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Guide to Dog Stomach Problems

Summary:

"Dog Stomach Problems and aches can have multiple causes including ulcers, blockages, tumors, bloat (gastric dilatation volvulus), Addison's disease and gastritis. Dogs can also exhibit vomiting and diarrhea as a reaction to a problem in the intestines, food allergy or food intolerance. The most common stomach related symptom is vomiting with or without diarrhea which should resolve itself within 24 to 48. Be sure to differentiate vomiting (which is related to stomach problems, with regurgitation – see below for differences). Risk factors for stomach or abdominal problems include any dogs that take corticosteroids or anti-inflammatories (NSAIDs), eating garbage or other unusual foods (pancreatitis), eating a foreign body which causes an obstruction, injury to the abdomen and a hernia, which is a bulge in the wall of the abdomen. Note that if your dog licked antifreeze in the street, this is a poison and requires immediate treatment.

When to Call the Vet:

Be sure to call your veterinarian immediately if your dog is under age 6 months, you see objects in the vomit such as plastic or worms, your dog swallowed an object, you see blood, you see the stomach getting larger, your dog has other health problems or if the vomiting is persistent for a period of 4 hours or longer."

Video on Dog Stomach Upset and Aches



Overview

A dog's digestive system is made up of several organs including the:

  • anus
  • rectum
  • intestines
  • pancreas
  • liver
  • stomach
  • esophagus

Within these organs, the body digests, absorbs nutrients, moves waste through the body and then eliminates it through liquids and stools. Dog stomach problems and related issues involve identifying where in the process things went wrong and then to seek the appropriate treatment for each underlying cause.  Symptoms provide the best clue.

For example, vomiting digested food (undigested food refers to regurgitation, see below) indicates some type of stomach inflammation such as gastroenteritis.  The challenge becomes differentiating a simple stomach issue from something that requires an advanced treatment approach such as liver or kidney disease.  If vomiting for less than 4 days and there are no other symptoms, then treatment is usually withholding food and water until the vomiting stops, and then water only for 24 hours.  If other symptoms such as weakness, weight loss, drooling, or trouble walking, lack of energy, then consult with a veterinarian.  Also if you dog vomits everyday for more than 4 days, then a detailed veterinary exam is needed.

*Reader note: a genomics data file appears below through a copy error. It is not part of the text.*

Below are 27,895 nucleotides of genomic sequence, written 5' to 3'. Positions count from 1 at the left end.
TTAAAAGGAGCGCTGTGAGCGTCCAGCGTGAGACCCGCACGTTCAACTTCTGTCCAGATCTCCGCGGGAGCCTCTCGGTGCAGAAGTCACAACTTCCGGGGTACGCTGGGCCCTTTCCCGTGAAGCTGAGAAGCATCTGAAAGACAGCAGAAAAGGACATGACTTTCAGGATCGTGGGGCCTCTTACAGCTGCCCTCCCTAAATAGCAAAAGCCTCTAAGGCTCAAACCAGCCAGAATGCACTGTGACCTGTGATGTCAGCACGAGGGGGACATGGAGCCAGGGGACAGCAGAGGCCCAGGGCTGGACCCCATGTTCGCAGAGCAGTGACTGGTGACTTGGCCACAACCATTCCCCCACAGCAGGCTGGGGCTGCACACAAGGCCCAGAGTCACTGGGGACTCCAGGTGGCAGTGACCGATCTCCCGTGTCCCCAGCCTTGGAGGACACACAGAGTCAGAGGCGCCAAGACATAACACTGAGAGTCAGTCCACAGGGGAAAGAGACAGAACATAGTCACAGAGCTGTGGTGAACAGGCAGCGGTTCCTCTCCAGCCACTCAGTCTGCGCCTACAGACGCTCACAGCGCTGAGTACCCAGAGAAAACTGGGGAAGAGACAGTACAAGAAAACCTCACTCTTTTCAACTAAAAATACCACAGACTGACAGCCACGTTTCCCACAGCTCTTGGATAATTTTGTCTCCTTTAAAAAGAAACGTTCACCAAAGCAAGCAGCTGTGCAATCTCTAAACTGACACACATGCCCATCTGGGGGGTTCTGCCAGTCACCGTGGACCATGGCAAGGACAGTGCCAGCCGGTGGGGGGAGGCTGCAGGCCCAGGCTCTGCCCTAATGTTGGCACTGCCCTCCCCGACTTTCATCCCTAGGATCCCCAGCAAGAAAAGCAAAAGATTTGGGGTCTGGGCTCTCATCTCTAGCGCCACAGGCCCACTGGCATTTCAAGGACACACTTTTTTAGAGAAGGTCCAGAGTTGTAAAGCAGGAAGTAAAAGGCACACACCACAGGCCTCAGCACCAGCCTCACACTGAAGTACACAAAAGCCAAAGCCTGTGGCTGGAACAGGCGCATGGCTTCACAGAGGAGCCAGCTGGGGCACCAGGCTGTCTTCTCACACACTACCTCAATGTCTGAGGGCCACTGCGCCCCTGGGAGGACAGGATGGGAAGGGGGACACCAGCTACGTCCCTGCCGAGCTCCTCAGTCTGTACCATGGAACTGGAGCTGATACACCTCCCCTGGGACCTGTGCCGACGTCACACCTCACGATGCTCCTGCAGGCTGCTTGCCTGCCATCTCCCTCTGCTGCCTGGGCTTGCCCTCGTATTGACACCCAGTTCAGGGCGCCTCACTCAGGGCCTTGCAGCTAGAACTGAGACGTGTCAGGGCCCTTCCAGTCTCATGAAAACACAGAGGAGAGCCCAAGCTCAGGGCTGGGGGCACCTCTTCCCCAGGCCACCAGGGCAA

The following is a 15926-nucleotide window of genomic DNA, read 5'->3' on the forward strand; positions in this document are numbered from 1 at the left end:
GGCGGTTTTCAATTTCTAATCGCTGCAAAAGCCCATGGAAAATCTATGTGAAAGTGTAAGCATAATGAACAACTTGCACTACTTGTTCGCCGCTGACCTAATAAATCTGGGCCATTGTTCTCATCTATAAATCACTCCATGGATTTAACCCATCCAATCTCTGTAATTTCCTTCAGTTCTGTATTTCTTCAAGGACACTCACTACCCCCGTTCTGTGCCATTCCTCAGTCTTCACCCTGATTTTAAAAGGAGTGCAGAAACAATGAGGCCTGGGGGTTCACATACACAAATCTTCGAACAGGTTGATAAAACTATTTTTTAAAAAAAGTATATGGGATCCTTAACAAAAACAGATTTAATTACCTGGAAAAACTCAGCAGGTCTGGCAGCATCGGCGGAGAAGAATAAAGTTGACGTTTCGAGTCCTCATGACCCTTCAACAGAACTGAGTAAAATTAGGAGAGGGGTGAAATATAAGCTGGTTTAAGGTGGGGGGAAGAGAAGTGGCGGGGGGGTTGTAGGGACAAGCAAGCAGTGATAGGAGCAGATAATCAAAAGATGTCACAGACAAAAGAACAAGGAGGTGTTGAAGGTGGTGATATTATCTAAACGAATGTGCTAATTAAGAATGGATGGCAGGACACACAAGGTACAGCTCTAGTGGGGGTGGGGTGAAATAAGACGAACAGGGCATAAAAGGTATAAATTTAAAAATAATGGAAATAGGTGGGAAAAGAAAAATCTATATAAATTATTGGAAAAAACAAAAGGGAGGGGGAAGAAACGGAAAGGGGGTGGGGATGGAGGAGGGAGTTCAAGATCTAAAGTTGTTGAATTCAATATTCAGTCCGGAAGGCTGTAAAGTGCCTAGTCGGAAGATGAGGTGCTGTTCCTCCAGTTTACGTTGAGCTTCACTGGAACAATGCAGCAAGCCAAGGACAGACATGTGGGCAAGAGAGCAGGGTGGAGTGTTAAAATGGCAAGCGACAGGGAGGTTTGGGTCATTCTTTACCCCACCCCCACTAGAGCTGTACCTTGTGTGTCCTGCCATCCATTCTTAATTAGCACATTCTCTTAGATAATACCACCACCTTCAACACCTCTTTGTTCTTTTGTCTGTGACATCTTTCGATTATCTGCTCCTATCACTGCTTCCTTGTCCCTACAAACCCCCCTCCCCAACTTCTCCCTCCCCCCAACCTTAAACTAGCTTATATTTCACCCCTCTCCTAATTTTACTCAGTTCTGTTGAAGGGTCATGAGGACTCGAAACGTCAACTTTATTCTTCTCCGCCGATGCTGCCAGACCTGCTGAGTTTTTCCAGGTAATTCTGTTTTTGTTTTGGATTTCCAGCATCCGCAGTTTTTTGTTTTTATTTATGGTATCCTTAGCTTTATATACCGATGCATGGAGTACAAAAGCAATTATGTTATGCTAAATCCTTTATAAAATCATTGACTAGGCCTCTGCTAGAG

Other symptoms such as diarrhea usually indicate some type of bacterial infection, virus or parasites. Diarrhea color and consistency are important clues in reaching a diagnosis.

As a rule of thumb, if your dog is in , or if there is blood in the vomit or diarrhea then contact the vet. Behavioral changes, , pain, or a distended abdomen also indicate that a veterinarian should be consulted.  Note that an enlarged and/or painful abdomen is considered to be an emergency and requires immediate medical care.

Causes of Dog Stomach Problems

Dog health stomach issues can be due to many different types of dog stomach problems including:

Acute Gastritis 

  • Cause:           Inflammation caused by foreign objects, bad food, food allergy, infections, toxins

  • Symptoms:    Appetite loss, vomiting, abdomen pain

  • Diagnosis:     Blood, Urine tests

  • Treatment:     Nothing by mouth until vomiting stops followed by sips of water and fluid therapy. Antiemetics such as Chlorpromazine used to stop vomiting. Stomach calmed with over-the-counter products such as Kaopectate and pepto-bismal.

  • Prevention:    If changing diet, make switch gradual, If vomiting 2 to 3 times, nothing by mouth for 24 hours. Watch dog like a hawk if prone to swallowing objects.

For additional reading on .

Immune-Mediated Inflammatory Bowel Disease (Colitis, Enteritis)

Canine inflammatory bowel disease (also called immune-mediated inflammatory bowel disease) happens when the stomach or intestines suffer from inflammation. It is caused by either eating table scraps or by a parasitic infection.

  • Symptoms:      Symptoms of dog IBD include chronic vomiting, weight loss, diarrhea, straining to defecate and mucus in the stool

  • Diagnosis:        Fecal tests for parasites, blood and urine tests, endoscopy to check the stomach, small intestine and colon, biopsy if needed